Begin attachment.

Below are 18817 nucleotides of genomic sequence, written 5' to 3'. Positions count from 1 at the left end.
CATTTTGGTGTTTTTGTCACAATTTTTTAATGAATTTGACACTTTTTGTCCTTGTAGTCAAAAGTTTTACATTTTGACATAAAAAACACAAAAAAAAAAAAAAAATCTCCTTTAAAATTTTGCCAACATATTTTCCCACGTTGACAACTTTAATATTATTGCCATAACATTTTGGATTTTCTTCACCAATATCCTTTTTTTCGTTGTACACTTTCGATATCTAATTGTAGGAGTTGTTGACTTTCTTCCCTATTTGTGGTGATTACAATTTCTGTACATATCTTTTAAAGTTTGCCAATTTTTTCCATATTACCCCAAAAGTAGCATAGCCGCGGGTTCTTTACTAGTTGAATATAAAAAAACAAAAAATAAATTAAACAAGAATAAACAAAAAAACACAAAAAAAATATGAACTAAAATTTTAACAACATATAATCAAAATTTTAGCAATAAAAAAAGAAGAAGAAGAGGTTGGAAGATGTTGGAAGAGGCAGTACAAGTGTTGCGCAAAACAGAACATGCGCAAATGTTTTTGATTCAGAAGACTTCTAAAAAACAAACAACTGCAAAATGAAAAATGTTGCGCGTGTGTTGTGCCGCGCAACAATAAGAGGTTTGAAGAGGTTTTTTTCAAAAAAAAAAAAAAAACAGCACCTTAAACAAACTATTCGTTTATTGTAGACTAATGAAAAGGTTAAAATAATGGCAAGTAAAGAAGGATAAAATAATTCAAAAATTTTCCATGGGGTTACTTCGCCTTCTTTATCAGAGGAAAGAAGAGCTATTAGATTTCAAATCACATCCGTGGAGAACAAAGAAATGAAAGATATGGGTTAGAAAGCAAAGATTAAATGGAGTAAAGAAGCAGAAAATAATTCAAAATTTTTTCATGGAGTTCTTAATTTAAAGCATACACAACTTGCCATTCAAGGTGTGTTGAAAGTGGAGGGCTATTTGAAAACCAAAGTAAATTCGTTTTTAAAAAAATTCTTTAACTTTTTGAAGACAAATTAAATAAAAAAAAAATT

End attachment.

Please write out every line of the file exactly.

Below are 18817 nucleotides of genomic sequence, written 5' to 3'. Positions count from 1 at the left end.
CATTTTGGTGTTTTTGTCACAATTTTTTAATGAATTTGACACTTTTTGTCCTTGTAGTCAAAAGTTTTACATTTTGACATAAAAAACACAAAAAAAAAAAAAAAATCTCCTTTAAAATTTTGCCAACATATTTTCCCACGTTGACAACTTTAATATTATTGCCATAACATTTTGGATTTTCTTCACCAATATCCTTTTTTTCGTTGTACACTTTCGATATCTAATTGTAGGAGTTGTTGACTTTCTTCCCTATTTGTGGTGATTACAATTTCTGTACATATCTTTTAAAGTTTGCCAATTTTTTCCATATTACCCCAAAAGTAGCATAGCCGCGGGTTCTTTACTAGTTGAATATAAAAAAACAAAAAATAAATTAAACAAGAATAAACAAAAAAACACAAAAAAAATATGAACTAAAATTTTAACAACATATAATCAAAATTTTAGCAATAAAAAAAGAAGAAGAAGAGGTTGGAAGATGTTGGAAGAGGCAGTACAAGTGTTGCGCAAAACAGAACATGCGCAAATGTTTTTGATTCAGAAGACTTCTAAAAAACAAACAACTGCAAAATGAAAAATGTTGCGCGTGTGTTGTGCCGCGCAACAATAAGAGGTTTGAAGAGGTTTTTTTCAAAAAAAAAAAAAAAACAGCACCTTAAACAAACTATTCGTTTATTGTAGACTAATGAAAAGGTTAAAATAATGGCAAGTAAAGAAGGATAAAATAATTCAAAAATTTTCCATGGGGTTACTTCGCCTTCTTTATCAGAGGAAAGAAGAGCTATTAGATTTCAAATCACATCCGTGGAGAACAAAGAAATGAAAGATATGGGTTAGAAAGCAAAGATTAAATGGAGTAAAGAAGCAGAAAATAATTCAAAATTTTTTCATGGAGTTCTTAATTTAAAGCATACACAACTTGCCATTCAAGGTGTGTTGAAAGTGGAGGGCTATTTGAAAACCAAAGTAAATTCGTTTTTAAAAAAATTCTTTAACTTTTTGAAGACAAATTAAATAAAAAAAAAATT